This Recent Ransomware Attack Did Not Enter Through an Endpoint

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Since the first ransomware attack in the late eighties, these deadly attacks have become a standard fixture globally in different sectors and among all business types – large, medium, and small. Every industry has had a feel of the devastating effect of ransomware. To show the powerful impact of ransomware in this age, many companies are beginning to include the cost of at least one ransomware attack in their budgets. However, there is little headway made regarding how to defend yourself from ransomware.

According to Statista, companies worldwide got hit by 493.33 million ransomware attacks in 2022 alone. However, this dropped from 623.25 million in 2021. The United States took the unwanted trophy having 217.5 million attacks. The United Kingdom (second) having less than a third of the United States. All ransomware attackers need to do is send in the ransomware via spam/phishing email (the most common approach for ransomware, followed by endpoints) and request a colossal ransom afterward.

However, a recent ransomware attack perpetrated through a SaaS platform has got the IT world on alert and rocking as we speak. It is also changing how IT professionals and experts approach cybersecurity from the cloud services/SaaS angle. This article will address various pain points. What ransomware is, how the recent attack panned out, and how to protect your business and personal devices from this novel and emerging threat.

Explaining Ransomware and How It Works  

In basic terms, ransomware is malware that malicious attackers use to request ransoms from the affected company or business. The actor finds a way to get the malware into the company’s network. Then, usually through a vulnerable endpoint, a phishing email, and, more recently, company SaaS accounts and platforms.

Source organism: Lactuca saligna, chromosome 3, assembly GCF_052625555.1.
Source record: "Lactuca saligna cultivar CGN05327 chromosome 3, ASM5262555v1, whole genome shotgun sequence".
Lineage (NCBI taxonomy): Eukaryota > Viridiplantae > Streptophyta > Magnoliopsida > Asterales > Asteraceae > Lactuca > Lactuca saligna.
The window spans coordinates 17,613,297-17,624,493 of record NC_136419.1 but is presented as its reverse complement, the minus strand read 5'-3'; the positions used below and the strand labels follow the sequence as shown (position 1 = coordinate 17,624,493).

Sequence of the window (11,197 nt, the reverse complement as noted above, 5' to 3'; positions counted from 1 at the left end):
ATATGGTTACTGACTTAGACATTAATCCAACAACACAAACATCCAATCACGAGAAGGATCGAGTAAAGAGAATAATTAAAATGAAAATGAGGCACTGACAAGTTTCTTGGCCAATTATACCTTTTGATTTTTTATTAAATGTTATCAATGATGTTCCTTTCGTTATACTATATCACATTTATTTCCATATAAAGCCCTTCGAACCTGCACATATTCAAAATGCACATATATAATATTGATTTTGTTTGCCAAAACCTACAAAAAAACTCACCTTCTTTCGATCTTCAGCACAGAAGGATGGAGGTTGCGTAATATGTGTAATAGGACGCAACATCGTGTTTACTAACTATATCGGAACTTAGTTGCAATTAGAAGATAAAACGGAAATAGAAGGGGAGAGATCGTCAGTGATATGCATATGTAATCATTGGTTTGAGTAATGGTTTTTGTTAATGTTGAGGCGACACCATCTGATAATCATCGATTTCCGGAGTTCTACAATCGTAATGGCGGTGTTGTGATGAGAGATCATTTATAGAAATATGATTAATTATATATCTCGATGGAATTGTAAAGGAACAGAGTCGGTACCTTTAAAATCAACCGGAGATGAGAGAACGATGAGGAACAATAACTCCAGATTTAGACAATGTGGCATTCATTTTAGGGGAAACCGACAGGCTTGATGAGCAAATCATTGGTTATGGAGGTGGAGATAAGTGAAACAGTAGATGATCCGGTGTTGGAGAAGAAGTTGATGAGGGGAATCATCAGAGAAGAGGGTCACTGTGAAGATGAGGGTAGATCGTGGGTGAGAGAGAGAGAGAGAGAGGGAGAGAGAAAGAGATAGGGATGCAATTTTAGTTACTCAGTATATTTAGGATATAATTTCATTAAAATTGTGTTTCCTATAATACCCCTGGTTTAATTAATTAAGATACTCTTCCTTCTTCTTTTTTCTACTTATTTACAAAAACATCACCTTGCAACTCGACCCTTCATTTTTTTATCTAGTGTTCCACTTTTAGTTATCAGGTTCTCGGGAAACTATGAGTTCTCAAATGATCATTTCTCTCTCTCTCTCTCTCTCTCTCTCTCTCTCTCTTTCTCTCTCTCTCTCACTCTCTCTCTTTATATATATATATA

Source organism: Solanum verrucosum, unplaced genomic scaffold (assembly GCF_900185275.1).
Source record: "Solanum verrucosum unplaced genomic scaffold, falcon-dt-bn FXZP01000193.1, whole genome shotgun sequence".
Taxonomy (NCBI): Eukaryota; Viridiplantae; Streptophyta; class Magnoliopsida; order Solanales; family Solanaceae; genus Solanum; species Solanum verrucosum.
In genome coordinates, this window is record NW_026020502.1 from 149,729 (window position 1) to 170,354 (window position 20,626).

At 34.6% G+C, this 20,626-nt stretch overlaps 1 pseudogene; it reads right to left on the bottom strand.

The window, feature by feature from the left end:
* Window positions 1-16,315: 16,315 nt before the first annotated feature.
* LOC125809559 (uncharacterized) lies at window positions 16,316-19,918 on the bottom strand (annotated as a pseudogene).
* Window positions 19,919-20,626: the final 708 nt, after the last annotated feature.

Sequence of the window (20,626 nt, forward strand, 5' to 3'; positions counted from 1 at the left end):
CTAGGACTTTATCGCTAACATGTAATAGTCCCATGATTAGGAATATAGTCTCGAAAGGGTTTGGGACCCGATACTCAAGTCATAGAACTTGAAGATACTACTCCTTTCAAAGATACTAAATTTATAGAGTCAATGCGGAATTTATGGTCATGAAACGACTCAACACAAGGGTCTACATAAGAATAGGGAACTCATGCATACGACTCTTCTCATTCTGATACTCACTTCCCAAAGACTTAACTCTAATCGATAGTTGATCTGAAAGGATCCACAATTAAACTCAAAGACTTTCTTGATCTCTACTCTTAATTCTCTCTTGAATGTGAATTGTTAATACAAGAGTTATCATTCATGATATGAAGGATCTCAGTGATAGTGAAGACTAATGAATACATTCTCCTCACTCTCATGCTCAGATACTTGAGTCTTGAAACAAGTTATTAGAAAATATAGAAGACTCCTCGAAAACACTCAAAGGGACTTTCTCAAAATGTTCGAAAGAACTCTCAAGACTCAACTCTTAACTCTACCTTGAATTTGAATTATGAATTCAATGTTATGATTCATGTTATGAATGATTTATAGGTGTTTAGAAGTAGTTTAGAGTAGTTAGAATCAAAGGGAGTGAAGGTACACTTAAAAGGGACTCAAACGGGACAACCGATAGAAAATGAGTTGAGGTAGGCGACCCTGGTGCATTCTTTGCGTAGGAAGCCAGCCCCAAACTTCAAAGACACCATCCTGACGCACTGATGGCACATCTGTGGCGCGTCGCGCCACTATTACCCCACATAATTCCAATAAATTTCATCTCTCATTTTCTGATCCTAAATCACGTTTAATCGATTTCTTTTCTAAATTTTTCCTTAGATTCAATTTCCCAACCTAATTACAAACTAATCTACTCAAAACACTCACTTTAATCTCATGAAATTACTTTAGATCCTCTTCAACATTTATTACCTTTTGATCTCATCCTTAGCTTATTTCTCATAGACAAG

The ransomware gets into the network and executes embedded instructions. These usually entail encrypting specific and vital documents and stopping essential business operations. The attacker then sends a message to the company, asking for a ransom. Companies with no alternatives, such as backup and recovery systems, must comply. The attacker then decides to withdraw or deactivate the ransomware.

Most companies do not even know they have been hacked until they find they have been locked out of business-critical applications and systems.

Ransomware became a thing in 1989 when an attacker sent out twenty thousand floppy disks containing ransomware disguised as HIV surveys in reference to the just concluded WHO AIDS conference. The actor demanded $189 as ransom, and the cost of ransom has been on an upward trajectory ever since.

With the volume of information about hacking and malware on the internet nowadays, it takes two days to develop deadly and effective ransomware. Attackers only have to mark out appropriate targets and send out the malware via phishing emails. They’ll also use infected drives left around for unsuspecting employees to insert in their work devices. This introduces the malware to the target’s network, where the ransomware begins its work. However, going through SaaS accounts seems to be the new approach.

The Recent Ransomware Bypassing Endpoints

The recent ransomware attack perpetrated through Sharepoint Online is one for the books. To understand how it happened and how companies can protect themselves further, the company invited an IT security expert to study how it happened.